Colin Daniels wins GIBS Business Plan Competition

Posted on October 07, 2011

  Colin shares 10 things he learned from participating in the Business Plan Competition recently held at GIBS :

I recently had the privilege of participating in the GIBS MBA Business Plan Competition which took place in the last week of September. The overall quality of the business plans was excellent and competition was incredibly fierce. Many of the participants had already launched their business ventures and some had even achieved impressive milestones. The seven best plans made it through to the finals where they faced-off in front of judges for the honour of being named the winner of the 2011 GIBS Business Plan Competition. This is what I learned from winning the competition, in no specific order: 1. Even the best ideas need to be sold

Judges and investors buy into ideas so it’s important that you are clear on the problem and ensure that your solution addresses a real need. Many pitches failed because the person didn’t spend enough time outlining the problem and/or the potential solution and simply jumped ahead to other areas such as the market size or business model. 2. It's not just the idea that counts, it's the complete package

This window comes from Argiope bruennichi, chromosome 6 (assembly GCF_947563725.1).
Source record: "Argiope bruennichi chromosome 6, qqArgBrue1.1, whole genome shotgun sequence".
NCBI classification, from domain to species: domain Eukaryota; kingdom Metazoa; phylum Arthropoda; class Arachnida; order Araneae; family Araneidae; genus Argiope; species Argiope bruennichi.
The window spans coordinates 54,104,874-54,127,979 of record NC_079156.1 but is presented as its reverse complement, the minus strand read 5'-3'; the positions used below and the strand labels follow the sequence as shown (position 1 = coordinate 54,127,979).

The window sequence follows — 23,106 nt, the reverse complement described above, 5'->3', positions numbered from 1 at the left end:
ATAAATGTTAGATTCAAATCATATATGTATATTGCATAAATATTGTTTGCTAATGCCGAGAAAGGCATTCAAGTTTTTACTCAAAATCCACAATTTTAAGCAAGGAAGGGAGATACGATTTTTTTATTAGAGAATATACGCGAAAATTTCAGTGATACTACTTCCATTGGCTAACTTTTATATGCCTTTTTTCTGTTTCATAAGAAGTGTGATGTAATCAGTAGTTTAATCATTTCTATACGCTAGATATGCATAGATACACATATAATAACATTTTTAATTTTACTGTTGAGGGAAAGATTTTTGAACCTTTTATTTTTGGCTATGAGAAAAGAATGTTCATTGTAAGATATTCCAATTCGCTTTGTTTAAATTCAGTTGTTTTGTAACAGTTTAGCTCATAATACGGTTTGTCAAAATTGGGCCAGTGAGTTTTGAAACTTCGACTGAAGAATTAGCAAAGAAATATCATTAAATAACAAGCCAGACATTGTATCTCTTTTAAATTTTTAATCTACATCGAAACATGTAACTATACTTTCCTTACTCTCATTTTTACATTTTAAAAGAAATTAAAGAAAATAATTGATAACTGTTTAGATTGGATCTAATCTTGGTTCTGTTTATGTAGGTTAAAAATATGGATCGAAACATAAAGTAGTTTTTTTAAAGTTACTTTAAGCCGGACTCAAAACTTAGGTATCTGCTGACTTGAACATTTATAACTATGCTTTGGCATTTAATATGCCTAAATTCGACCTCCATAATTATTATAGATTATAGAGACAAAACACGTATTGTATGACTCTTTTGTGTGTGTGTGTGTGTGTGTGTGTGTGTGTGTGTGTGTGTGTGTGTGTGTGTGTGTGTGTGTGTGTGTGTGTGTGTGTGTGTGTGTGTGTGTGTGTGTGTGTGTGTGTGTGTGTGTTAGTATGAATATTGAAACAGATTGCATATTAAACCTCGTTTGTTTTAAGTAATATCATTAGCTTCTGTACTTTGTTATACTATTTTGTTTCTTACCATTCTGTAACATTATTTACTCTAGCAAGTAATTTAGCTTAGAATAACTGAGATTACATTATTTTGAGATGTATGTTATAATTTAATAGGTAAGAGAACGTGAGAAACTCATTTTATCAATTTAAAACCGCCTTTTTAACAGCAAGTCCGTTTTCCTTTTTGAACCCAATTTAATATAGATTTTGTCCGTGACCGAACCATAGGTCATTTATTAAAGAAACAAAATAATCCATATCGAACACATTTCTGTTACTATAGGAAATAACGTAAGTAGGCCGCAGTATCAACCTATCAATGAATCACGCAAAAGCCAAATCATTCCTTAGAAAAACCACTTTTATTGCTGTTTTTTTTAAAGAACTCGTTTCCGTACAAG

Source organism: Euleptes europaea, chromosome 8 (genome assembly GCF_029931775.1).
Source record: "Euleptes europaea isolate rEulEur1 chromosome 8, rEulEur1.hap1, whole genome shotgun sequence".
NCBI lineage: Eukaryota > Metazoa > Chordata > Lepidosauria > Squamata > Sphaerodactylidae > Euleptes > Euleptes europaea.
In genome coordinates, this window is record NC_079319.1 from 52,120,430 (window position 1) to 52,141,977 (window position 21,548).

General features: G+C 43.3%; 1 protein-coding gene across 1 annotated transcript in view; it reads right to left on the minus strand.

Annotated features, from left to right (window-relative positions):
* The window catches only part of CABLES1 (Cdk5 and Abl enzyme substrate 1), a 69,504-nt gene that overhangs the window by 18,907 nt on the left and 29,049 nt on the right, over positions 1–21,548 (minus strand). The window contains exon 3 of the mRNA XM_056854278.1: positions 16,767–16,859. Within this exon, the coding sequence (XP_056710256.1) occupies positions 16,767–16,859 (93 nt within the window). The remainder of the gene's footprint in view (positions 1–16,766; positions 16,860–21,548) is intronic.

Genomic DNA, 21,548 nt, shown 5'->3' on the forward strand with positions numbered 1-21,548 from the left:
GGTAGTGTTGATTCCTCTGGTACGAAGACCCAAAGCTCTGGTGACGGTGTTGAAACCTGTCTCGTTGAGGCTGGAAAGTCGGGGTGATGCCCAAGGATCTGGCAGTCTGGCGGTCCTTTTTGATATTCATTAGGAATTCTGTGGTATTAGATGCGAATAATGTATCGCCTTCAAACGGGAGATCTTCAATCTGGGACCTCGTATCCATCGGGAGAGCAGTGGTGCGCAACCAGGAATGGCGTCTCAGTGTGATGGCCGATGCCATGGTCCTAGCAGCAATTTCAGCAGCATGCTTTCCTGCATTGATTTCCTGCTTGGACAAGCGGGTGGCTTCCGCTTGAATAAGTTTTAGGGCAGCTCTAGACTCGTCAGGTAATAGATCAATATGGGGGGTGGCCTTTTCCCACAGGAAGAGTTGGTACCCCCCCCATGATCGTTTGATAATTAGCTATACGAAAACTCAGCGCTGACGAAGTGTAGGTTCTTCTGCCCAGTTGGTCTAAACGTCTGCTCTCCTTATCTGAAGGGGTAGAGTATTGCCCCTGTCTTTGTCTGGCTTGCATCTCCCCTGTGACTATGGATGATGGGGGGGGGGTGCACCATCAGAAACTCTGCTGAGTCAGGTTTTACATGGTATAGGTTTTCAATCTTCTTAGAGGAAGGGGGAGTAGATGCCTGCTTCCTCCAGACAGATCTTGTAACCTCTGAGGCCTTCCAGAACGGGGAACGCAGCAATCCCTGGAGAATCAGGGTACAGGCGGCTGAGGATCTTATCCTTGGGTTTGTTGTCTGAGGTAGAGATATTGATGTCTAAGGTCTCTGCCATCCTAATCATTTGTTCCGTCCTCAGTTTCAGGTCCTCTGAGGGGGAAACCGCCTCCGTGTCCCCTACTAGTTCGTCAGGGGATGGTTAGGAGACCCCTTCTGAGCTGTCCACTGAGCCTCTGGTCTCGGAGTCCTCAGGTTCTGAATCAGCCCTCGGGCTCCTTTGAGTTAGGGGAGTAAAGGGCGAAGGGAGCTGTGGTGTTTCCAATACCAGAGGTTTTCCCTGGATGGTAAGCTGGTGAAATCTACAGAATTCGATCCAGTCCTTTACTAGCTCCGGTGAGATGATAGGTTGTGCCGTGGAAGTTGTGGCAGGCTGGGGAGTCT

Although the actual business idea is important and needs to be perceived as being viable, there are many other factors that contribute to a successful pitch. These include the format of the presentation, the delivery of the pitch, the image you portray, and the level of passion for the idea. Some pitches fell short simply because their PowerPoint presentations were badly designed or too text heavy. 3. Tell a story and make it memorable

Storytelling has been the preferred format for transferring human knowledge for thousands of years and a pitch is no different. People aren't interested in abstract concepts and technical jargon. Relate your idea to real world applications and tell a story so that the pitch flows and a golden thread runs through it. Importantly, make it memorable so that you stand out from the crowd. 4. Pitching is scary

It’s not just the fact that you have to present in front of an experienced panel of judges in an auditorium full of strangers that makes it scary, but rather the thought that they might hate the idea that you’ve grown so attached to. The simple lesson here is that you can’t take feedback too personally nor let it discourage you. Feedback is intended to improve your idea, not stop you from pursuing it. Therefore, it’s important to be able to distinguish between constructive and destructive feedback in order to unlock the full value of the experience. 5. Pitching opens doors

Entrepreneurs who feel compelled to keep their ideas close to their chests because they fear that others will "steal" their earth shattering ideas are seriously missing out. Within hours of my pitch I received valuable feedback, offers for introductions to other contacts, invitations to finance events, mentorships, and free office space. Don't be afraid to discuss your ideas with other people. Get them out there because you are probably not the first person on the planet with the same idea and you never know what doors might be opened as a result. The likelihood of someone “stealing” your idea and actually being able to execute on it are negligible and worth the risk. 6. It's important to be flexible and manage uncertainty